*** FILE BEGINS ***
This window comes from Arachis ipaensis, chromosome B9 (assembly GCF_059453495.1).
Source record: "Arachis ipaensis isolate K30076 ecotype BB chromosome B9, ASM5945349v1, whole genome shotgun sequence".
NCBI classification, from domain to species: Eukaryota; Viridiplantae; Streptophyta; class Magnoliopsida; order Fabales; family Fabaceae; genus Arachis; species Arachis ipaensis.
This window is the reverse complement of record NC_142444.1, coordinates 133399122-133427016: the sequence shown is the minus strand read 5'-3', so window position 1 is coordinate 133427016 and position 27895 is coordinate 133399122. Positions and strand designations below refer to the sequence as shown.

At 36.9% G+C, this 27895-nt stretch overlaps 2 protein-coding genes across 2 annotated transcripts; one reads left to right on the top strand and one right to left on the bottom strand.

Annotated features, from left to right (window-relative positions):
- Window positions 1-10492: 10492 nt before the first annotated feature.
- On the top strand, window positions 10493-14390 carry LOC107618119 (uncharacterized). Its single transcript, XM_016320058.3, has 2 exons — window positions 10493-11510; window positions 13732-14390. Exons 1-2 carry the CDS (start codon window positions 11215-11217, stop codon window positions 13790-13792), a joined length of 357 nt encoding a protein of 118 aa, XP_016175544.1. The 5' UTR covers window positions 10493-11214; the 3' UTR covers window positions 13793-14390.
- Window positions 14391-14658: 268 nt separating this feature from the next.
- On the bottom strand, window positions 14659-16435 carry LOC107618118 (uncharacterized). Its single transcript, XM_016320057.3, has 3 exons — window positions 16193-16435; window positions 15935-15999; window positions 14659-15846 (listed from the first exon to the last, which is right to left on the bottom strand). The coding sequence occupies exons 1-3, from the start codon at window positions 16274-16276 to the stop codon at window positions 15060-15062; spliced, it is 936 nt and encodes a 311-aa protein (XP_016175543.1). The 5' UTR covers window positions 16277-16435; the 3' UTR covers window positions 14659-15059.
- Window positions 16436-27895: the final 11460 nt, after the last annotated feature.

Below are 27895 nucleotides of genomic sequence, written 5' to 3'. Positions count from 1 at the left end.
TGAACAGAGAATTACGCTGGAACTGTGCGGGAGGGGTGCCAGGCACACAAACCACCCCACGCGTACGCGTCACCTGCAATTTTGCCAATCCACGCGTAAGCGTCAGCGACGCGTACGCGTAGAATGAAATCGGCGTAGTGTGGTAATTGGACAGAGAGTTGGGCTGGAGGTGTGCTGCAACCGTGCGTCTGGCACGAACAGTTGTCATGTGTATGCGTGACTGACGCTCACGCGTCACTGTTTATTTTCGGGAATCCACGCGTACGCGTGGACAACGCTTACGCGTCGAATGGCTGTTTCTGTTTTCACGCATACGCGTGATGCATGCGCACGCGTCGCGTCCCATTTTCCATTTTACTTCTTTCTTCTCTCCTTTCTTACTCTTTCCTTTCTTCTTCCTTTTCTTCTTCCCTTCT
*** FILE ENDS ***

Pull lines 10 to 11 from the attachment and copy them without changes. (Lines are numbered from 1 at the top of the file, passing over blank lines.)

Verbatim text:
- On the bottom strand, window positions 14659-16435 carry LOC107618118 (uncharacterized). Its single transcript, XM_016320057.3, has 3 exons — window positions 16193-16435; window positions 15935-15999; window positions 14659-15846 (listed from the first exon to the last, which is right to left on the bottom strand). The coding sequence occupies exons 1-3, from the start codon at window positions 16274-16276 to the stop codon at window positions 15060-15062; spliced, it is 936 nt and encodes a 311-aa protein (XP_016175543.1). The 5' UTR covers window positions 16277-16435; the 3' UTR covers window positions 14659-15059.
- Window positions 16436-27895: the final 11460 nt, after the last annotated feature.